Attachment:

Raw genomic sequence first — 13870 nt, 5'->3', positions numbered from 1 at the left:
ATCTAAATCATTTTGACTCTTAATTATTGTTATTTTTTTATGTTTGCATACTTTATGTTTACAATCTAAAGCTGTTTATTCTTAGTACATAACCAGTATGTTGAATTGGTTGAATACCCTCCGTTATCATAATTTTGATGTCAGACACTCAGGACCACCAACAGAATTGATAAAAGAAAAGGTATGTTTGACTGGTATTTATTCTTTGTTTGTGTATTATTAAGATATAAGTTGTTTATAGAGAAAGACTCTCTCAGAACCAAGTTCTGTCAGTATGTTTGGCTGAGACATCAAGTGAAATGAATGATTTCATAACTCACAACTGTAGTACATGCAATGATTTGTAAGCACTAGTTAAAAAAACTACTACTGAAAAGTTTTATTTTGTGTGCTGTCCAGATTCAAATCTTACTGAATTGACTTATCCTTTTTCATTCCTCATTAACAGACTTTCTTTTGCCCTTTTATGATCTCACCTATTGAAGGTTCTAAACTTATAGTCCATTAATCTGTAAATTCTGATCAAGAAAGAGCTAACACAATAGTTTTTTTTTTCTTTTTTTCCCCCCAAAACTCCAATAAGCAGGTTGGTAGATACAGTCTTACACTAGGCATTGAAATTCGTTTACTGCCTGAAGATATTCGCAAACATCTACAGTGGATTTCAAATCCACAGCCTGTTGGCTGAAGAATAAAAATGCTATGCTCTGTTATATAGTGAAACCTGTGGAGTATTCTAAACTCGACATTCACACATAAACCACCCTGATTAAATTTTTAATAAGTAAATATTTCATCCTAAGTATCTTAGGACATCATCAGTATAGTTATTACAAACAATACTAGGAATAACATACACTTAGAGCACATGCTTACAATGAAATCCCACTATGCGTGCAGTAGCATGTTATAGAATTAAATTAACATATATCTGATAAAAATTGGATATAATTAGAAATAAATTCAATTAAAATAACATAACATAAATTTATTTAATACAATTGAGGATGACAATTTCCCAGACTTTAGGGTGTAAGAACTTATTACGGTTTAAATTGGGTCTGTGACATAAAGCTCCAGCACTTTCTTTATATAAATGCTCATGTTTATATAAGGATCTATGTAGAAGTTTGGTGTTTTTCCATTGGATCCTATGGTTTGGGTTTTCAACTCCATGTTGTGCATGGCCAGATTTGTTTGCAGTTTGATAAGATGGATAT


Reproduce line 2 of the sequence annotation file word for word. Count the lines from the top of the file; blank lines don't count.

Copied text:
ATCTAAATCATTTTGACTCTTAATTATTGTTATTTTTTTATGTTTGCATACTTTATGTTTACAATCTAAAGCTGTTTATTCTTAGTACATAACCAGTATGTTGAATTGGTTGAATACCCTCCGTTATCATAATTTTGATGTCAGACACTCAGGACCACCAACAGAATTGATAAAAGAAAAGGTATGTTTGACTGGTATTTATTCTTTGTTTGTGTATTATTAAGATATAAGTTGTTTATAGAGAAAGACTCTCTCAGAACCAAGTTCTGTCAGTATGTTTGGCTGAGACATCAAGTGAAATGAATGATTTCATAACTCACAACTGTAGTACATGCAATGATTTGTAAGCACTAGTTAAAAAAACTACTACTGAAAAGTTTTATTTTGTGTGCTGTCCAGATTCAAATCTTACTGAATTGACTTATCCTTTTTCATTCCTCATTAACAGACTTTCTTTTGCCCTTTTATGATCTCACCTATTGAAGGTTCTAAACTTATAGTCCATTAATCTGTAAATTCTGATCAAGAAAGAGCTAACACAATAGTTTTTTTTTTCTTTTTTTCCCCCCAAAACTCCAATAAGCAGGTTGGTAGATACAGTCTTACACTAGGCATTGAAATTCGTTTACTGCCTGAAGATATTCGCAAACATCTACAGTGGATTTCAAATCCACAGCCTGTTGGCTGAAGAATAAAAATGCTATGCTCTGTTATATAGTGAAACCTGTGGAGTATTCTAAACTCGACATTCACACATAAACCACCCTGATTAAATTTTTAATAAGTAAATATTTCATCCTAAGTATCTTAGGACATCATCAGTATAGTTATTACAAACAATACTAGGAATAACATACACTTAGAGCACATGCTTACAATGAAATCCCACTATGCGTGCAGTAGCATGTTATAGAATTAAATTAACATATATCTGATAAAAATTGGATATAATTAGAAATAAATTCAATTAAAATAACATAACATAAATTTATTTAATACAATTGAGGATGACAATTTCCCAGACTTTAGGGTGTAAGAACTTATTACGGTTTAAATTGGGTCTGTGACATAAAGCTCCAGCACTTTCTTTATATAAATGCTCATGTTTATATAAGGATCTATGTAGAAGTTTGGTGTTTTTCCATTGGATCCTATGGTTTGGGTTTTCAACTCCATGTTGTGCATGGCCAGATTTGTTTGCAGTTTGATAAGATGGATAT